Back in 2004, Genpact was still a captive BPO for GE. Genpact’s VP & Global Information Security Leader Raja Vijay Kumar Adapa remembers how his company’s security framework had matured to a point where cogent analysis was required. With many GE subsidiaries outsourcing business to Genpact on a large scale, security was also becoming a top priority.
Genpact had acquired a network intrusion detection system (NIDS) around that time, and Kumar was still grappling with the problem of aggregating and analyzing logs/alerts from the NIDS. To augment the existing security arsenal, Kumar and his team decided to invest in a security information and event management (SIEM) solution, and there has been no looking back since then.
NIDS devices were new to the market at the time, and Satish Jagu, Genpact’s senior manager for corporate information security, explains that the challenge was dealing with the volume of alerts that these devices generated. The NIDS would inundate the console with alerts, says Jagu, making manual real-time monitoring and identification of issues almost impossible.
More SIEM tips from Genpact
Though implemented, the NIDS was not bringing much benefit, given the manual process, says Kumar. The system was being used reactively, after occurrence of an incident. There was thus a need for an automated system that could perform real-time monitoring and correlation, all on a single console. The requirement was for an agent-less SIEM system, which would avoid conflicts with existing applications/services and avoid production downtime, configuration changes and review cycles.
Genpact chose netForensics’ SIEM tool, citing device support and local presence as important selection criteria. Jagu remembers that there was direct interaction with the developers right from the outset, giving Genpact an edge on developing integration for legacy applications and devices from the GE days.
Kumar explains that the SIEM tool today has several modules, covering server logs, network equipment logs and NIDS logs. As Genpact had Unix and Windows servers, server log support was considered important. The SIEM tool from netForensics supported NIDS and network logs and the vendor agreed to develop the required server modules based on Genpact’s requirements.
Genpact had a plethora of legacy devices and applications, support for which was needed to be built from the ground up in many cases. The SIEM tool was expected to be deployed on a centralized setup, which required checking the bandwidth availability and other dependencies across the network.
The scope of implementation was limited to begin with, in order to keep initial investment at a minimum, says Kumar. The SIEM tool was initially used with a few critical devices such as servers, essential network equipment and NIDS. After streamlining, the scope was expanded across the network, as the security team gained confidence and experience.
Network components were brought on board one by one, integrated, monitored and profiled. Jagu explains that this process is still followed whenever a new device enters the network. The SIEM consists of a server that acts as an agent for all devices with only minor configuration changes required in the devices to point the logs to the SIEM tool.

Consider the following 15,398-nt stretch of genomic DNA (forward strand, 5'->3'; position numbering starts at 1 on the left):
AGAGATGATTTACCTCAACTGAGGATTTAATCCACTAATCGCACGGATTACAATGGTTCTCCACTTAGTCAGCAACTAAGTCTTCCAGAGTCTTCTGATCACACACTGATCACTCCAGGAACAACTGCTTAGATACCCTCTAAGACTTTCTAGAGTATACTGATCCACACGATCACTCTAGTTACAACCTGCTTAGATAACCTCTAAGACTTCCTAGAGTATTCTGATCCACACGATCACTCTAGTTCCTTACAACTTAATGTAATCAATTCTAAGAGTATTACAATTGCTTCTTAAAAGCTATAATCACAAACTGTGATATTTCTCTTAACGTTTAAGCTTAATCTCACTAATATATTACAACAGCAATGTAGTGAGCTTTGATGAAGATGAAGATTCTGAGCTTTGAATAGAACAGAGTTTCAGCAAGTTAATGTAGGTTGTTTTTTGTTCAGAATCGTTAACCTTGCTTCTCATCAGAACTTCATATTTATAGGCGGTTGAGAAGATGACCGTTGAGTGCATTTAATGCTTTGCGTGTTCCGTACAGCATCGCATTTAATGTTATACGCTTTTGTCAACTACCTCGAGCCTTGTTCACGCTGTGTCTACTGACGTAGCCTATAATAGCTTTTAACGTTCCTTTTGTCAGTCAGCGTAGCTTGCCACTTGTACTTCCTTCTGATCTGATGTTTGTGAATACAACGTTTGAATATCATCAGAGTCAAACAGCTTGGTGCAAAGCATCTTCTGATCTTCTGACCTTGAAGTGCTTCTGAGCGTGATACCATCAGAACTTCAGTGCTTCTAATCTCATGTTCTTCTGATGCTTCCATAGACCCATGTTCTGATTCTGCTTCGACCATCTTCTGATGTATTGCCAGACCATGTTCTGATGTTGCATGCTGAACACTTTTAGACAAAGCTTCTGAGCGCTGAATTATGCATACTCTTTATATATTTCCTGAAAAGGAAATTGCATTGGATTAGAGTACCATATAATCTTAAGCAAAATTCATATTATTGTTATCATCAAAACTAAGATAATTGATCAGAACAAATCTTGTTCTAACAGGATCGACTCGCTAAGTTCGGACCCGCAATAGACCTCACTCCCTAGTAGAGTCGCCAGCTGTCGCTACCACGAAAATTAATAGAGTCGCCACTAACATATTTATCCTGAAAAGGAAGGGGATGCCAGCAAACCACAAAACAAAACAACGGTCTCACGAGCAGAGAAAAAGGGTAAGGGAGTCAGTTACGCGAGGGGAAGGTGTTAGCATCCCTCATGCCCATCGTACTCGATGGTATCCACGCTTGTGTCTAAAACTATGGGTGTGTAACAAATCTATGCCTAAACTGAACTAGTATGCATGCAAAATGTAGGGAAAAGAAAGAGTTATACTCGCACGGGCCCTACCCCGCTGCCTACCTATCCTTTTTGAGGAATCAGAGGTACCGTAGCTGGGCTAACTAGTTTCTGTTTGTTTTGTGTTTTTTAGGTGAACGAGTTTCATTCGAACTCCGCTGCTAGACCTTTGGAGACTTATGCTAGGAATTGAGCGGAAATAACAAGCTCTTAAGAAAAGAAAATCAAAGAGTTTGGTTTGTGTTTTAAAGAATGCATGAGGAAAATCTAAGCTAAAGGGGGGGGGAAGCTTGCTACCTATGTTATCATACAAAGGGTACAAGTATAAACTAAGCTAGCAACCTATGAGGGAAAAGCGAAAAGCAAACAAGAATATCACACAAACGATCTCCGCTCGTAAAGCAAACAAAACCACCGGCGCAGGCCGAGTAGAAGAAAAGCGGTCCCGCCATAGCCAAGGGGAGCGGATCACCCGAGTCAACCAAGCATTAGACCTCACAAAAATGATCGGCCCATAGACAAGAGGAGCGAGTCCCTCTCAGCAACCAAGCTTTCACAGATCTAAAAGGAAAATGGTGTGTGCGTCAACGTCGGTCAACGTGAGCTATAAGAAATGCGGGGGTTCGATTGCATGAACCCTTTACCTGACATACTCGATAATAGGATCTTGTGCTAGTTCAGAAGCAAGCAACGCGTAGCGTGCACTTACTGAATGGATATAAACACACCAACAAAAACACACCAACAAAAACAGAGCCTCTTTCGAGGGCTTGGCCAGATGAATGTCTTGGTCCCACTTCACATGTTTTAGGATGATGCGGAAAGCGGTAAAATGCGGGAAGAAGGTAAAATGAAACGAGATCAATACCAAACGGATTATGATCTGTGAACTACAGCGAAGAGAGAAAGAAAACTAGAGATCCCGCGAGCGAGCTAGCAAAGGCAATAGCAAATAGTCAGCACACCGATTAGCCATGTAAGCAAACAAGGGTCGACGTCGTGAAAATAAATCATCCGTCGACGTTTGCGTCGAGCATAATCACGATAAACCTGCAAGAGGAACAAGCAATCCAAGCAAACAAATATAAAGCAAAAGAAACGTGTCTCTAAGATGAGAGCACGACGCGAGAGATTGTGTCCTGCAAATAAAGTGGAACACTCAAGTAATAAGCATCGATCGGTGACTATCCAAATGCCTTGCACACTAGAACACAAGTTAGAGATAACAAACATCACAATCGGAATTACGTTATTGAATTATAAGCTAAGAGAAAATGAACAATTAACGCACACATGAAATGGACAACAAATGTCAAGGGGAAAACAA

The vendor’s technical team under netForensics’ technical director carried out the initial setup, after which Genpact’s security team took over for the integration and expansion phase. The entire implementation took close to two years back then, says Jagu, since the vendor team had to take problems back to the developers to put enhancements in place.
Over time the product has standardized and is now managed completely by Genpact, with standard support from netForensics. The SIEM tool is now an organization-wide standard and is being rolled-out in Genpact’s global locations as well. The SIEM is managed by six people out of Genpact’s SOC in Hyderabad, India, which was developed parallel to the SIEM project.
While most support is on-call or remote, major upgrades require assistance, says Jagu. He cites the example of setting up a DR site for the SIEM at Gurgaon, which required the vendor’s expertise.
More on Security management
- Cloud adoption prompts secure data management, access control issues
- Identity and access management (IAM) in the cloud: Challenges galore
- Tips to overcome information rights management implementation challenges
- Combat social engineering attacks with these mantras
- Security awareness training made easy
Building maturity and notable milestones
According to Kumar, the primary challenges involved suppressing false-positives and training of personnel. In the initial adoption stages a high level of expertise was required, until the system got streamlined and configured appropriately. For this, on-site training was requested from the vendor. Such training is now conducted every two years and also for every major product upgrade.
The implementation underwent a major upgrade recently with the move to Oracle 11i when support for versions 9 and 10 ceased. New technologies like VoIP also had to be factored into the scheme of things.
Kumar says that with SIEM, Genpact has gained visibility into its security posture and corrective action is usually taken before business can be impacted. The intelligence from the SIEM is used to enhance and strengthen the security framework and a proactive mechanism exists to reliably forecast and monitor violations to Genpact’s norms and security policies.
After SIEM, the business has not suffered any downtime caused by network-based attacks. Jagu feels that from compliance and customer assurance standpoints, the tool has paid for itself several times over, and is now even showcased to customers as a strategic security tool.
This was first published in November 2012